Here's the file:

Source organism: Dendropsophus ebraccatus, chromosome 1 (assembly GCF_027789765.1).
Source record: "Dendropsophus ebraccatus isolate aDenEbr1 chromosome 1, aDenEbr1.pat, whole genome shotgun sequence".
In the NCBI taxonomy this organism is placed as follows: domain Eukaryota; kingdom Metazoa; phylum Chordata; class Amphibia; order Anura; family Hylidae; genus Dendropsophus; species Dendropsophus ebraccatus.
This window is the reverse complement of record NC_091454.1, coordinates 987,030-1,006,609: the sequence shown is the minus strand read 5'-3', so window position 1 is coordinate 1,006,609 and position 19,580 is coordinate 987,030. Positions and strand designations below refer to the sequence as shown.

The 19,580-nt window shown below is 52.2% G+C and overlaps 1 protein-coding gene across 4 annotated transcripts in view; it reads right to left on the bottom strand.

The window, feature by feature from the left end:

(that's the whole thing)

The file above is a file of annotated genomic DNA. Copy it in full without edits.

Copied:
Source organism: Dendropsophus ebraccatus, chromosome 1 (assembly GCF_027789765.1).
Source record: "Dendropsophus ebraccatus isolate aDenEbr1 chromosome 1, aDenEbr1.pat, whole genome shotgun sequence".
In the NCBI taxonomy this organism is placed as follows: domain Eukaryota; kingdom Metazoa; phylum Chordata; class Amphibia; order Anura; family Hylidae; genus Dendropsophus; species Dendropsophus ebraccatus.
This window is the reverse complement of record NC_091454.1, coordinates 987,030-1,006,609: the sequence shown is the minus strand read 5'-3', so window position 1 is coordinate 1,006,609 and position 19,580 is coordinate 987,030. Positions and strand designations below refer to the sequence as shown.

The 19,580-nt window shown below is 52.2% G+C and overlaps 1 protein-coding gene across 4 annotated transcripts in view; it reads right to left on the bottom strand.

The window, feature by feature from the left end: